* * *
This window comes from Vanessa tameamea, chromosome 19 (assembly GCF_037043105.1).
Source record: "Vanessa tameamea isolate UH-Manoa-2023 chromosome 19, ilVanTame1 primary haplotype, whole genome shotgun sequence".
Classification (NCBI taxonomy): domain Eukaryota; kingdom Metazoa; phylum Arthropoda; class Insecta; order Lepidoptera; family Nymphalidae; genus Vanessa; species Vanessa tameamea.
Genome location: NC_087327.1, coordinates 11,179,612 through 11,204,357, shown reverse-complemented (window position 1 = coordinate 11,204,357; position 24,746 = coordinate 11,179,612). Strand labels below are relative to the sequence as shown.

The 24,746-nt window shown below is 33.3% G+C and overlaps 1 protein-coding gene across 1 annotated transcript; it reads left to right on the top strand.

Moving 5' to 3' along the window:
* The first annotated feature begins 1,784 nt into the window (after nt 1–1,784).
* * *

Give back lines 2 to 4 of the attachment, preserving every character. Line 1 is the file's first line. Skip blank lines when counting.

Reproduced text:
Source record: "Vanessa tameamea isolate UH-Manoa-2023 chromosome 19, ilVanTame1 primary haplotype, whole genome shotgun sequence".
Classification (NCBI taxonomy): domain Eukaryota; kingdom Metazoa; phylum Arthropoda; class Insecta; order Lepidoptera; family Nymphalidae; genus Vanessa; species Vanessa tameamea.
Genome location: NC_087327.1, coordinates 11,179,612 through 11,204,357, shown reverse-complemented (window position 1 = coordinate 11,204,357; position 24,746 = coordinate 11,179,612). Strand labels below are relative to the sequence as shown.